Dozens of Goya paintings do not belong to him, the expert says

Art critic Juliet Wilson-Baro at the Goya exhibition in Agen (France). Photo: Studio Centella

Leading British art critic Francisco de Goya questions the authenticity of dozens of paintings attributed to him. She claims that in fact, these are not the works of the Spanish master, but the works of numerous apprentices who served the great artist.

Juliet Wilson-Baro, an art critic specializing in Goya’s work, believes museums should rethink their treasures, as they contain many “problem” paintings. She told the Observer that auction houses and dealers regularly sell works under the Goya name, although the scientist is convinced that lesser artists did them.

20 of Modigliani’s paintings were called fakes

One of the paintings at the Modigliani exhibition in Genoa, Italy

Paintings from the exhibition of Amedeo Modigliani in Genoa were recognized as fakes – 20 of 21 paintings from the presented collection. The originality of one painting is confirmed by the official documents of the Italian government.

Experts warned that this collection was just the tip of the iceberg. Modigliani paintings reach huge sums. And the artist is one of the most copied in the world.

The exact number of works by Modigliani himself is difficult to say because he often gave sketches and sketches, sometimes in exchange for food or drink in Parisian restaurants. Now in the world, there are about 350 original paintings by the artist and about 1000 forgeries.

Watercolors attributed to Marc Chagall

In the 1960s, an art dealer David Stein sold three watercolors. They supposedly belonged to the brush of the Russian artist Marc Chagall. The deal was made with an art dealer in New York.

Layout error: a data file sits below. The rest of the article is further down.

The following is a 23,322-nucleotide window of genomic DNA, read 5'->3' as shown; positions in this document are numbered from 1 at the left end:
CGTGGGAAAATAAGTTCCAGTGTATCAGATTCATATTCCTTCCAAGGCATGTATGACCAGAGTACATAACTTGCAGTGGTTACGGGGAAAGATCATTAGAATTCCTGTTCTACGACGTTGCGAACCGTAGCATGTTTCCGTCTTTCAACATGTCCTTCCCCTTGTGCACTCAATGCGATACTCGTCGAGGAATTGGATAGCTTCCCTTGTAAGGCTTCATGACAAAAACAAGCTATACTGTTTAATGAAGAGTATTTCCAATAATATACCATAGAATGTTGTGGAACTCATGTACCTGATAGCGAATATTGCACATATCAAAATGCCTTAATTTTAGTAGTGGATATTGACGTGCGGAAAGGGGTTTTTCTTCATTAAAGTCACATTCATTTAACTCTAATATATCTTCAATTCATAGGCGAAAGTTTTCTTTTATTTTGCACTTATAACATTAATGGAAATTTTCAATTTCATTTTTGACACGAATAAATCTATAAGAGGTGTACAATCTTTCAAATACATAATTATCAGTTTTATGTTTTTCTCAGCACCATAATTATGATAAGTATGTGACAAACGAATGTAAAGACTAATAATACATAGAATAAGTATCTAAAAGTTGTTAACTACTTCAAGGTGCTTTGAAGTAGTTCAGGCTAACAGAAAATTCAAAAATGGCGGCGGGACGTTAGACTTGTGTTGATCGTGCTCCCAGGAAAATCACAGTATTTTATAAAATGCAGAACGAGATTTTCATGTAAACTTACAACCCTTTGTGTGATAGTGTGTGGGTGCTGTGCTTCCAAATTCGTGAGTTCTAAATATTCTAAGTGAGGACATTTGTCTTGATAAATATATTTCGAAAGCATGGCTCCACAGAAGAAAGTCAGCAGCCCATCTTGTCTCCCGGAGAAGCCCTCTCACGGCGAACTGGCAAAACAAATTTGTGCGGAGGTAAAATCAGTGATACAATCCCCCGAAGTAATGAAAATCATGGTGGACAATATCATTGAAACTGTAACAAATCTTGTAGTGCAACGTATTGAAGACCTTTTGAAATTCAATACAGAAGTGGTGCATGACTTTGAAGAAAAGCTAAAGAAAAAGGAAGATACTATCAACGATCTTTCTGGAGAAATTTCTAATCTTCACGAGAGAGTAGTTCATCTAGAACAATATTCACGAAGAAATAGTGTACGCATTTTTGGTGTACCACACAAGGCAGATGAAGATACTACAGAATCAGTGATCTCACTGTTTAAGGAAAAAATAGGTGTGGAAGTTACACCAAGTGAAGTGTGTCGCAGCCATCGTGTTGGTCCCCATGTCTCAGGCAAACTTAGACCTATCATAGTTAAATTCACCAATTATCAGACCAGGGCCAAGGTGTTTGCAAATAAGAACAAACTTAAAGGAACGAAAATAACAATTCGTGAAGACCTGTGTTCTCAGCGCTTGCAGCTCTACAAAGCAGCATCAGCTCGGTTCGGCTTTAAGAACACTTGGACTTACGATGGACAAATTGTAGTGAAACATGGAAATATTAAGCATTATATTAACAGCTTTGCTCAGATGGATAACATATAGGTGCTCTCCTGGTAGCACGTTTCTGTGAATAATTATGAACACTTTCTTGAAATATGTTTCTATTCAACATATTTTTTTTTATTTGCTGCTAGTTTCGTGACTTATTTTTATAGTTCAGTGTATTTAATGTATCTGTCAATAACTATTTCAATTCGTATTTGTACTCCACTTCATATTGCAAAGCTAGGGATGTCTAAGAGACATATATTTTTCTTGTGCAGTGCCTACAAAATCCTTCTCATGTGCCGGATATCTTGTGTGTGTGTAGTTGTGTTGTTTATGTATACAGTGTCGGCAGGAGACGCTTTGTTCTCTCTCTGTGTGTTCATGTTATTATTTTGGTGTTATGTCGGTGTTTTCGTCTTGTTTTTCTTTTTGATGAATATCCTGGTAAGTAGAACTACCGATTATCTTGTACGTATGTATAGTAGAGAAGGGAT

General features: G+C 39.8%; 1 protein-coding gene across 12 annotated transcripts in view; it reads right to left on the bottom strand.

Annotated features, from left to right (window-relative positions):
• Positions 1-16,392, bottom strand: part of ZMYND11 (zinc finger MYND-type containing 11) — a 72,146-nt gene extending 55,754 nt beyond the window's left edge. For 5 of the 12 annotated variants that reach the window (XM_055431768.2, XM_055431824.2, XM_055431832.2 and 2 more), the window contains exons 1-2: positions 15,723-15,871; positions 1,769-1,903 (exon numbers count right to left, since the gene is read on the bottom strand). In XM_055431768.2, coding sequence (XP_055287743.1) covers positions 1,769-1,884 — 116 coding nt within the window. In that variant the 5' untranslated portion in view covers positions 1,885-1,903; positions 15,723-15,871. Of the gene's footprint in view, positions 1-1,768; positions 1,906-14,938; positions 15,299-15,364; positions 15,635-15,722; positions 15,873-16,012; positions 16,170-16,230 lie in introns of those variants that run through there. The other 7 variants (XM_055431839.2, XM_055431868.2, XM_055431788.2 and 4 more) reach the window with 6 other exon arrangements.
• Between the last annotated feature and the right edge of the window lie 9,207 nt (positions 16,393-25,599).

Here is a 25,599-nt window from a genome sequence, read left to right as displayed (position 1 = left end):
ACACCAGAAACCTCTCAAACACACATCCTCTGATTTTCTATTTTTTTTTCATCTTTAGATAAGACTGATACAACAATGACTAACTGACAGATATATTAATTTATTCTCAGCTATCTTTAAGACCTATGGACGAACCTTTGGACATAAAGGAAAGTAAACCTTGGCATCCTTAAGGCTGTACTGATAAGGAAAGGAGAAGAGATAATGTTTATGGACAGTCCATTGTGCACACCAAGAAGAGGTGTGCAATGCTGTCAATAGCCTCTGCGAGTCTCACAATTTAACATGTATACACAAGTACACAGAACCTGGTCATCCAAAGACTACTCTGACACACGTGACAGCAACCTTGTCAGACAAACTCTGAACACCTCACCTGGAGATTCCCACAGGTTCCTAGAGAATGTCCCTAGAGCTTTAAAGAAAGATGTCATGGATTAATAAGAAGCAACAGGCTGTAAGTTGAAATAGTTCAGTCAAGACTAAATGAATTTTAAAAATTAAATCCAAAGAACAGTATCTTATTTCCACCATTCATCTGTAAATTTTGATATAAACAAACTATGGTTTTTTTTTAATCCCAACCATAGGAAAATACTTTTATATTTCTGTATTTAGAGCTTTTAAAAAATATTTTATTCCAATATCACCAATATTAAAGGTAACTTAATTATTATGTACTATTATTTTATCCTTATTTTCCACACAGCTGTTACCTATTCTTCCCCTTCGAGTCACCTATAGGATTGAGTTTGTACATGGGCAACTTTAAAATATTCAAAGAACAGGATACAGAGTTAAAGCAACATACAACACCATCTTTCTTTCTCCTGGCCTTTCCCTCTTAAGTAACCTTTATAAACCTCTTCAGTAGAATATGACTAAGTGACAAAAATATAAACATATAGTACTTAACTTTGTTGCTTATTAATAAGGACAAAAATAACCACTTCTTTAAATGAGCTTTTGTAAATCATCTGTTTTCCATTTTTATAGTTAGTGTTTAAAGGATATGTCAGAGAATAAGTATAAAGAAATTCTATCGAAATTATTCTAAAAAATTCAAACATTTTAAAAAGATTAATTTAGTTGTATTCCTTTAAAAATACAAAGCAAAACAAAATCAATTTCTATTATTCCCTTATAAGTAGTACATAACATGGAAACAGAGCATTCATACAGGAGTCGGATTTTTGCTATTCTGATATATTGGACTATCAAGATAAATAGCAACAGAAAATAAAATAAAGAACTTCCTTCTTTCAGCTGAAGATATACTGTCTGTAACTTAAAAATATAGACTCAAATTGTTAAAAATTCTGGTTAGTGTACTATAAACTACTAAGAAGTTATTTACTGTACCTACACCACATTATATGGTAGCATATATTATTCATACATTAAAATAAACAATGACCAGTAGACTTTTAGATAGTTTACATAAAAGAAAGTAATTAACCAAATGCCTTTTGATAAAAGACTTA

The works were not authentic, however, as Stein painted them that day and also created fake IDs. If not for an accident, Stein might have left with impunity.

Marc Chagall met by chance with a seller who bought these watercolors on the same day, and immediately discovered that they were fakes. Stein spent several years in prison, but the incident solidified his reputation so much that upon his release he was able to pursue a career as an original artist.

Christ and the Disciples at Emmaus attributed to Vermeer



This painting was at the center of one of the most striking art scandals of the 20th century. During World War II, the painting was brought to the attention of the renowned Vermeer expert Abraham Bredius, who upon seeing the work thought it might be nothing more than a genuine object and one of Vermeer’s most masterful works.

There was little public doubt about this opinion due to Bredius’ respected position and Vermeer’s relative obscurity at the time. The painting could have gone unnoticed as a fake if the war had not continued.

Han Van Meegeren was accused of collaborating with the enemy in connection with the sale of what was believed to be the original Vermeer to Nazi Field Marshal Hermann Goering. To avoid the death sentence handed down on this charge, Van Meegeren claimed that was one of the fake paintings.

To prove this, he made another copy of Vermeer’s work under police protection. It turns out that he not only forged these works but at least 16 others, through an ingenious drawing and aging process that allowed him to fool even the most knowledgeable art historians out of more than $ 30 million in today’s money.